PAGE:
Border security works much like what Freud would call projection, the process by which repressed feelings are expelled from the self and located in another person or thing

The filth on board – a by-product of being treated as ‘human tonnage’ by profitable shipping corporations – was seen as the passengers’ own fault; it stuck to them like a racial stigma once in the United States. These were the lucky ones: others were sent back after sifting on Ellis Island, where physicians marked with chalk those prospective migrants suspected of disease or ‘defect’.

This race and class-based politics of affliction echoes into the present, from the scabies checks of Lampedusa to the disease rhetoric of far-right parties and even the scrawled numbers on recently rescued people’s arms in Italian ports. However, the politics of fear is today finding an even friendlier environment. Yesteryear’s trans-Atlantic travellers moved in a world without passports, making movement comparatively more orderly and legal; while today’s ‘human tonnage’ sustains a multibillion-dollar industry of smuggling that has grown in direct response to the cutting of legal pathways and the expansion of the border-security complex. But just as important is the viral environment in which the politics of fear now incubates and propagates.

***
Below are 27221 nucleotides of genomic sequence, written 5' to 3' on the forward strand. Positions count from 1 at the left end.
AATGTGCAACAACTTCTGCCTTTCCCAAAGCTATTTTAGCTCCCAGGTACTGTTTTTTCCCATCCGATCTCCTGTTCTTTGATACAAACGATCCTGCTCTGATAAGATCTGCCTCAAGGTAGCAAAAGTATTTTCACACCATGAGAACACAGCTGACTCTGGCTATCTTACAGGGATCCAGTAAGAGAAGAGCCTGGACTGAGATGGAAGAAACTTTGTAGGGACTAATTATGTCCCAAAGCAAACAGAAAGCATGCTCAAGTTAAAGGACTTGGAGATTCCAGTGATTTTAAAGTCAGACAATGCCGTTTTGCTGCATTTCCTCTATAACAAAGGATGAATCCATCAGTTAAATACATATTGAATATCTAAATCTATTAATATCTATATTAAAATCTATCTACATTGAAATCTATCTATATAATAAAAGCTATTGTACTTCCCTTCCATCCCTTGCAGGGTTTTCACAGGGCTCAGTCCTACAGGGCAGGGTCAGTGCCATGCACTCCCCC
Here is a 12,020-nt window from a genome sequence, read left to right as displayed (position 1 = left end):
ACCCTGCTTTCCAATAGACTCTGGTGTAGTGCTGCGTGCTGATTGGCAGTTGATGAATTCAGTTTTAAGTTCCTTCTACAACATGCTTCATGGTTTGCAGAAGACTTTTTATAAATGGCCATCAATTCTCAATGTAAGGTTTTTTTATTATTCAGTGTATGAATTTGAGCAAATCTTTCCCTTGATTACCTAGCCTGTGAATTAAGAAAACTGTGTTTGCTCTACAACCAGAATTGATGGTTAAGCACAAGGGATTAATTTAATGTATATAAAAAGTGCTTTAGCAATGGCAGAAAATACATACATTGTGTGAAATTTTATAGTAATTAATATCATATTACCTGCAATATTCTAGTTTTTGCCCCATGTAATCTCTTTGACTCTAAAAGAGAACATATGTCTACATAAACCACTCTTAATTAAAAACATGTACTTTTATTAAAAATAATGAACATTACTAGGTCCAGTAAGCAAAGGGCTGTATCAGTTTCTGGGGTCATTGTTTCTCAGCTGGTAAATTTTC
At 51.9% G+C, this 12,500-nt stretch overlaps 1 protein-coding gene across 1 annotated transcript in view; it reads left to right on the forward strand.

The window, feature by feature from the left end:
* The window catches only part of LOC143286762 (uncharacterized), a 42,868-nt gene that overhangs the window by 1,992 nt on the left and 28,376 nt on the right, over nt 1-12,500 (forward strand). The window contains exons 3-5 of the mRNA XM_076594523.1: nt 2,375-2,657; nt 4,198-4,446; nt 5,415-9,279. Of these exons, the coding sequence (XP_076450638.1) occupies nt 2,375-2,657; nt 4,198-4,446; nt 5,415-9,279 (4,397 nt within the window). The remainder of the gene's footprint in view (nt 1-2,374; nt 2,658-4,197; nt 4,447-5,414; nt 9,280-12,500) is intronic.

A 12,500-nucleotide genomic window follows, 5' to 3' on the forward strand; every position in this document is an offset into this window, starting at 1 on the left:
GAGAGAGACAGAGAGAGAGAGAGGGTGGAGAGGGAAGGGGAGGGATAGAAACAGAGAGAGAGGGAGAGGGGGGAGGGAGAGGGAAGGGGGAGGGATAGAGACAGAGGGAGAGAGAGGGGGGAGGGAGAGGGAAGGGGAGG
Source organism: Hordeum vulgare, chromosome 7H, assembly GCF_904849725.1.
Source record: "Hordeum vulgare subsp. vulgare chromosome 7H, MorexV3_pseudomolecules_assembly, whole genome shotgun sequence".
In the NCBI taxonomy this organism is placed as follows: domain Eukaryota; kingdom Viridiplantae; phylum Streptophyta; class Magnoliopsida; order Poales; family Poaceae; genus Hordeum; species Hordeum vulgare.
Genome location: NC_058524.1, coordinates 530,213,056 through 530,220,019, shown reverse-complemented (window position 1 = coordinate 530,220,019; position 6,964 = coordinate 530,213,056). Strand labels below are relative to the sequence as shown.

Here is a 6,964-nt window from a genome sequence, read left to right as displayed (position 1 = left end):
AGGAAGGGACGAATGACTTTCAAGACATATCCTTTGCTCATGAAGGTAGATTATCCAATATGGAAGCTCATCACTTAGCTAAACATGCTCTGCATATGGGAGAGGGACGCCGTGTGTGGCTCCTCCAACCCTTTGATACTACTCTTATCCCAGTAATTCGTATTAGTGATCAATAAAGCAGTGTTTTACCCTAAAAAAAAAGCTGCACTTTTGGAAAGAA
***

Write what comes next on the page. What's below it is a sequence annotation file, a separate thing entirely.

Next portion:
A fertile breeding ground

Fear is epidemiological: it knows no borders. Take Calais in 2015, when UK news channels featured rolling coverage of a few hundred people trying to jump onto lorries. Tabloids drummed up a national ‘crisis’ and the foreign secretary warned of millions of ‘marauding’ African migrants. As crisis talk spread across Europe that year, imaginary afflictions and infections added to the moral panic. In the Czech Republic, which received practically no refugees, far-right bloggers whipped up fear of militant Syrian hordes and Africans bringing AIDS, lice and fleas.